NEW YORK | KAMPALA – A crowded field of candidates squared off with President Yoweri Museveni at a rare debate this week, just days before national polls slated to take place on February 18.
The debate was held at the glamorous five-star Kampala Serena Hotel Victoria Hall in the capital Kampala. It confirmed various opinion poll projections: that the upcoming contest is a two-horse race between President Museveni and Dr Kizza Besigye.
“Both men have established themselves as political fulcrums, around whom much if not everything revolves and without whom all things on either side fall apart,” wrote Tabu Butagira in Uganda’s Daily Monitor.
The President seized the moment to lambast his staff who, he claimed, had dissuaded him from taking part in previous debates. Upon their advice, he said, he skipped the inaugural one on January 15, and later dismissed the televised discourse as “high school”.
Much like the controversy over a moderator in the Republican debate, Mr Museveni demanded that organizers drop senior Voice of America editor and host of the broadcaster’s flagship Straight Talk Africa, Dr. Shaka Ssali, whom the president considers sympathetic to Uganda’s opposition.
Dr. Ssali, a respected Ugandan journalism export, who has interviewed several presidents, was reduced to questioning mainly fringe presidential candidates in what should have been a make-or-break televised debate.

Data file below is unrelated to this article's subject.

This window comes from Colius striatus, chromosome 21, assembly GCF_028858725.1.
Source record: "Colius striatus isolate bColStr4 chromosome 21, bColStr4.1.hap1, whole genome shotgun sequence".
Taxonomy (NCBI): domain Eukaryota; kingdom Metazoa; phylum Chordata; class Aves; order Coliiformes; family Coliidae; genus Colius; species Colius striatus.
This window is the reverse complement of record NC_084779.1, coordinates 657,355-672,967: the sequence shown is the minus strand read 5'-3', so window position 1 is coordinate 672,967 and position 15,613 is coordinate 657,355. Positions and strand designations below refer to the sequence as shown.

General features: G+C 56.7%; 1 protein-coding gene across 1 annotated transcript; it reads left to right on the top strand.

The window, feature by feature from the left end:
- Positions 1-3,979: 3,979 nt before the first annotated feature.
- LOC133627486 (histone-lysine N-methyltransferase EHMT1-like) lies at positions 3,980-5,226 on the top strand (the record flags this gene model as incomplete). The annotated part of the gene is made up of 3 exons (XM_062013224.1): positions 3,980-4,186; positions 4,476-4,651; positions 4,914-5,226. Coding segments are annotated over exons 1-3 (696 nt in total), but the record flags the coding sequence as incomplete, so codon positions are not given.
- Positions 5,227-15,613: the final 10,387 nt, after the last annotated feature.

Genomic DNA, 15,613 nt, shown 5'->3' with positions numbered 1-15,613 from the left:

Opinion polls, popular in Uganda as in the U.S., are predicting much stronger-than-expected support for the two leading opposition presidential candidates, Dr Kizza Besigye and former prime minister Amama Mbabazi.
Museveni dominated on issues such as foreign policy and regional integration – his pet subjects and the themes of Saturday night’s debate – that have given the Ugandan leader the larger-than-life stature beyond the country’s borders.
Neither of the two leading candidates offered more robust foreign policy options than what Uganda is doing in Somalia, South Sudan and neighbouring countries to tackle terrorism.
Dr Besigye attacked Museveni on claims of discovering Uganda’s oil and the domestically unapproved deployment of the Ugandan military in DR Congo in 1997, which resulted in a $10 billion reparation fine by the International Court of Justice. On the domestic front, he charged that corruption and an unaccountable government were responsible for most of Uganda’s problems, both at home and abroad.
Meanwhile, as the clock ticks towards the polls, the President’s party has unleashed a citizens’ militia – officially called “crime preventers” – which rights organizations say have carried out attacks against opposition activists.
Authorities have also closed at least 10 radio stations for licensing irregularities. Opponents and critics say the actual reason for the closures is that the stations aired interviews with opposition politicians.
Should he win a fifth term, the 71-year-old Museveni would join a fraternity of long-serving presidents in Africa - Omar al-Bashir of Sudan (26 years), Idriss Deby of Chad (25 years) and King Mswati III of Swaziland (29 years).
Also Paul Biya of Cameroon (32 years), Robert Mugabe of Zimbabwe (35 years), Teodoro Obiang Nguema Mbasogo of Equatorial Guinea (36 years) and Jose Eduardo dos Santos of Angola (37 years). [International Press Syndicate – 16 February 2016]
Photo: K. Besigye being detained.